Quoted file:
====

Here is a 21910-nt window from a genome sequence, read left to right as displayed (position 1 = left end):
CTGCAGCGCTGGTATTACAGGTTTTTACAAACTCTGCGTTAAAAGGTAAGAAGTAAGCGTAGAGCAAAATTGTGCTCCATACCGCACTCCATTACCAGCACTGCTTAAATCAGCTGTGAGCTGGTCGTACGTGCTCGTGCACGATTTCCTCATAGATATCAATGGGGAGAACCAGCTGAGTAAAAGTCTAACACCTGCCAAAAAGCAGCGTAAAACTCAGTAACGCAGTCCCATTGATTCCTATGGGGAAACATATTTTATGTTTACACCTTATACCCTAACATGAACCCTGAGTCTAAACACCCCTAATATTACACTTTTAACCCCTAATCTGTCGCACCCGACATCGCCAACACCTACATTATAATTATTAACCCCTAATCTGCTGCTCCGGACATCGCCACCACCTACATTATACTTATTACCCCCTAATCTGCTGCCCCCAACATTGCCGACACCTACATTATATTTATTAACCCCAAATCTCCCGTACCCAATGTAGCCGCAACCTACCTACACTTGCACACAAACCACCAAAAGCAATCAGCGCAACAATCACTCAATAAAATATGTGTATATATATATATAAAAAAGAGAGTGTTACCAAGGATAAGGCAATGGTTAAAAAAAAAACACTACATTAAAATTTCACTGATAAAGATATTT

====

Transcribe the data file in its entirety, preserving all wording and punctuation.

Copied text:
Here is a 21910-nt window from a genome sequence, read left to right as displayed (position 1 = left end):
CTGCAGCGCTGGTATTACAGGTTTTTACAAACTCTGCGTTAAAAGGTAAGAAGTAAGCGTAGAGCAAAATTGTGCTCCATACCGCACTCCATTACCAGCACTGCTTAAATCAGCTGTGAGCTGGTCGTACGTGCTCGTGCACGATTTCCTCATAGATATCAATGGGGAGAACCAGCTGAGTAAAAGTCTAACACCTGCCAAAAAGCAGCGTAAAACTCAGTAACGCAGTCCCATTGATTCCTATGGGGAAACATATTTTATGTTTACACCTTATACCCTAACATGAACCCTGAGTCTAAACACCCCTAATATTACACTTTTAACCCCTAATCTGTCGCACCCGACATCGCCAACACCTACATTATAATTATTAACCCCTAATCTGCTGCTCCGGACATCGCCACCACCTACATTATACTTATTACCCCCTAATCTGCTGCCCCCAACATTGCCGACACCTACATTATATTTATTAACCCCAAATCTCCCGTACCCAATGTAGCCGCAACCTACCTACACTTGCACACAAACCACCAAAAGCAATCAGCGCAACAATCACTCAATAAAATATGTGTATATATATATATAAAAAAGAGAGTGTTACCAAGGATAAGGCAATGGTTAAAAAAAAAACACTACATTAAAATTTCACTGATAAAGATATTT